The UK's Foundation for Genomics and Population Health (PHG Foundation) has called for the Government to improve its policies for using genomic medicine to treat patients.
The report calls for the Department of Health to give general practitioners (GPs) advice on how to use genomic medicine. Central to their recommendations is that GPs know too little about genomic medicine to select the best options for patients, meaning it is not improving public health.
Speaking to The Times newspaper, Caroline Wright, head of science at the PHG Foundation, explained the concern: 'There's an implicit assumption that testing is good, that knowledge is power, but the key question is does a test result helpfully change the management of a patient? If not, it is a waste of money'.
'When public money is being spent, it must be spent sensibly to get better care outcomes. It's really important that anything funded by health systems has evidence behind it'.
The report's other recommendations include the development of improved biomedical informatics systems and IT infrastructure; better guidance on who can access and use genomic data; improving public awareness of genomics; and developing Europe-wide regulations for genetic tests.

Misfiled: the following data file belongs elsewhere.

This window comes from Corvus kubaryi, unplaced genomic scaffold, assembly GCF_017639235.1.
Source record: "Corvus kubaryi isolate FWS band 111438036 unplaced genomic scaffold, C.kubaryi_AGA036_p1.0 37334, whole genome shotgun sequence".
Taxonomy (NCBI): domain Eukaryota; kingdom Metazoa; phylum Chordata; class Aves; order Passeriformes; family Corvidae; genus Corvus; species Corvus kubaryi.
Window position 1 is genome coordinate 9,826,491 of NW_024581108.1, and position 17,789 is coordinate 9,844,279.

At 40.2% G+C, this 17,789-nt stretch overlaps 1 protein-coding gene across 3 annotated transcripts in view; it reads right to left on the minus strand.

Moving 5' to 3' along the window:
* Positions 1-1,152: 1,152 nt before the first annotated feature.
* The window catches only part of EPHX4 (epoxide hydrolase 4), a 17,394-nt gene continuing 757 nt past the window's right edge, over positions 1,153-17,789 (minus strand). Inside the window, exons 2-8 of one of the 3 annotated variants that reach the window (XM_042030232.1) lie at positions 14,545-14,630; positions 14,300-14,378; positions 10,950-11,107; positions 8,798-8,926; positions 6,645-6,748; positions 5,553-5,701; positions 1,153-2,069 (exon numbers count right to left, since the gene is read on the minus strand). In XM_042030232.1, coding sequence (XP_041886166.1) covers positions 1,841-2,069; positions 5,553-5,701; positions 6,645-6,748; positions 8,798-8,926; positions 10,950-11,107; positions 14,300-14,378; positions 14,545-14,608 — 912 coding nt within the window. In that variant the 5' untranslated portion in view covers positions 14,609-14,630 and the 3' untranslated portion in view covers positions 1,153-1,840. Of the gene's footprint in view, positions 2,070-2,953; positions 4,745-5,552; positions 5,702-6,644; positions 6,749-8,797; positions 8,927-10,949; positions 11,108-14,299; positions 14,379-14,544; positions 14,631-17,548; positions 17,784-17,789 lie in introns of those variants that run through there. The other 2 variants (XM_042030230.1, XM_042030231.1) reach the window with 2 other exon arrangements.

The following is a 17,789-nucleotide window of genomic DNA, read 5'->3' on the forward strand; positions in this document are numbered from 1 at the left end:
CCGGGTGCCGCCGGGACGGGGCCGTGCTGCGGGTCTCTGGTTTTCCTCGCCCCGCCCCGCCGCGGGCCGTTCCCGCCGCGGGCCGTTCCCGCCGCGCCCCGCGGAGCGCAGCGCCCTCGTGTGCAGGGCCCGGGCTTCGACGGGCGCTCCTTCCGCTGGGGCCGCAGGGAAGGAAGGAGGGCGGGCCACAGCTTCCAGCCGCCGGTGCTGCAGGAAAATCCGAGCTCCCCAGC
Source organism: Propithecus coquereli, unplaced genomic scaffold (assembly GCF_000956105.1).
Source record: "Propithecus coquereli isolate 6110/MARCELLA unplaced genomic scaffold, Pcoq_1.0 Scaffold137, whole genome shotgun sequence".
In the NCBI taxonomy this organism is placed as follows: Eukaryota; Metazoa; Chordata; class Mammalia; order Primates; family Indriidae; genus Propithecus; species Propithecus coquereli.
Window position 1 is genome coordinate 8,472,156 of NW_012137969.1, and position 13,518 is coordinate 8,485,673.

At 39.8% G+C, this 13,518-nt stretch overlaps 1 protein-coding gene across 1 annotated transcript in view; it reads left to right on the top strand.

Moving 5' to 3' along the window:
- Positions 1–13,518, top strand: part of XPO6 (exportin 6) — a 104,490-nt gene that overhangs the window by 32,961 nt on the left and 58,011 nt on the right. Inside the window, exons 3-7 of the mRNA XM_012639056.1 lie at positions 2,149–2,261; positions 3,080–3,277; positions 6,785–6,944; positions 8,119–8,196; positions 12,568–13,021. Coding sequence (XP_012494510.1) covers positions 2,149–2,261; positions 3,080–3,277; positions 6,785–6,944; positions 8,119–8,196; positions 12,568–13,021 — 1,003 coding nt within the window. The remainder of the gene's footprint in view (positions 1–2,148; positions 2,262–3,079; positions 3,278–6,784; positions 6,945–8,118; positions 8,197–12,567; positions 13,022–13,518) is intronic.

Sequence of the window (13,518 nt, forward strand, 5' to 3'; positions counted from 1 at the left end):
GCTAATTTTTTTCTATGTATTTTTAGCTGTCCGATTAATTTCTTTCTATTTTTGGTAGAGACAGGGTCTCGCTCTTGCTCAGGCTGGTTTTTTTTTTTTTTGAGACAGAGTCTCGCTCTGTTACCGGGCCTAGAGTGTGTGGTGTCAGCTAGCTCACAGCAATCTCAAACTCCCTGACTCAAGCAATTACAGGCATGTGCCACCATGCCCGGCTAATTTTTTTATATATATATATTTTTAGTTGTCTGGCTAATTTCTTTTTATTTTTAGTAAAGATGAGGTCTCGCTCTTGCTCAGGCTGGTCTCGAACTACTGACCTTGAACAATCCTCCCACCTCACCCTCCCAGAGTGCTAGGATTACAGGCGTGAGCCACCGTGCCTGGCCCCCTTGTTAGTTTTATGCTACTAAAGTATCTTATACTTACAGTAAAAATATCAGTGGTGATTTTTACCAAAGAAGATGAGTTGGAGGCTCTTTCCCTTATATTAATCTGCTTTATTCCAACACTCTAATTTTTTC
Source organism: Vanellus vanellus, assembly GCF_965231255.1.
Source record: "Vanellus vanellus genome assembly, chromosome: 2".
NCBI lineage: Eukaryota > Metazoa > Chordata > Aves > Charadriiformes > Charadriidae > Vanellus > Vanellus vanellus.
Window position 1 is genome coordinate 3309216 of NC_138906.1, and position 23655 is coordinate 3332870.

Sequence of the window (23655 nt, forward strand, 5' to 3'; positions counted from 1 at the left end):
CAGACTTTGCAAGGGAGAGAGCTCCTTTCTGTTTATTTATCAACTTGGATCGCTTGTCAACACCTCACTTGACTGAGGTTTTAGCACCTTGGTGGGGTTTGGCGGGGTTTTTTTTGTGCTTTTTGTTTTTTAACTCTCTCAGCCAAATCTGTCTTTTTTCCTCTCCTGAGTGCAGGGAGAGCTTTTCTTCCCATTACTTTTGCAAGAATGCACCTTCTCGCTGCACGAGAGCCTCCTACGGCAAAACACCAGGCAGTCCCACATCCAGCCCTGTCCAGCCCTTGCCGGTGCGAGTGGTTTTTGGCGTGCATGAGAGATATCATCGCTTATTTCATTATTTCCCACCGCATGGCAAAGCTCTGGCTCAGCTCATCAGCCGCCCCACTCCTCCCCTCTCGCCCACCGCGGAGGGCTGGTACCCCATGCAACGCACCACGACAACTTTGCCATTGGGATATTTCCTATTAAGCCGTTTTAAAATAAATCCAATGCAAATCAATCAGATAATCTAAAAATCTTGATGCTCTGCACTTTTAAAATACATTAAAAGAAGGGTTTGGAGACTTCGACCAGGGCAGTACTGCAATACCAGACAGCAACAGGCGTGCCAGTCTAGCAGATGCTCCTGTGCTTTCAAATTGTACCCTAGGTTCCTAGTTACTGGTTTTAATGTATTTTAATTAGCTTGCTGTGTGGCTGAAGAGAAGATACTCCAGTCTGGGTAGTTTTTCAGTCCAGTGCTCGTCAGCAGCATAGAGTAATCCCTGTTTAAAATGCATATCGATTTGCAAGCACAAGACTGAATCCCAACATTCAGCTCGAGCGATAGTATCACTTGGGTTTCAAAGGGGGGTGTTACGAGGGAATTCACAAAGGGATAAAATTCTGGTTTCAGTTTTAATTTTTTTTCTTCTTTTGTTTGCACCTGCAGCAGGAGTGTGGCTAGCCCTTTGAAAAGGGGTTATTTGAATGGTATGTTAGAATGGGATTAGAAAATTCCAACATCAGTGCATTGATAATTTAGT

In total, the report makes twelve recommendations 'to realise the benefits of genomic science for health, wealth and society'.
Produced in collaboration with the University of Cambridge's Centre for Science and Policy (CSaP), the report was developed in response to the House of Lords Committee on Science and Technology's 2009 Report on Genomic Medicine.
This concluded genomics would play a major role in the treatment of complex conditions, such as cancer. But the PHG report found - in the short term - that the greatest benefits of genomic medicine would be in diagnosing single gene disorders.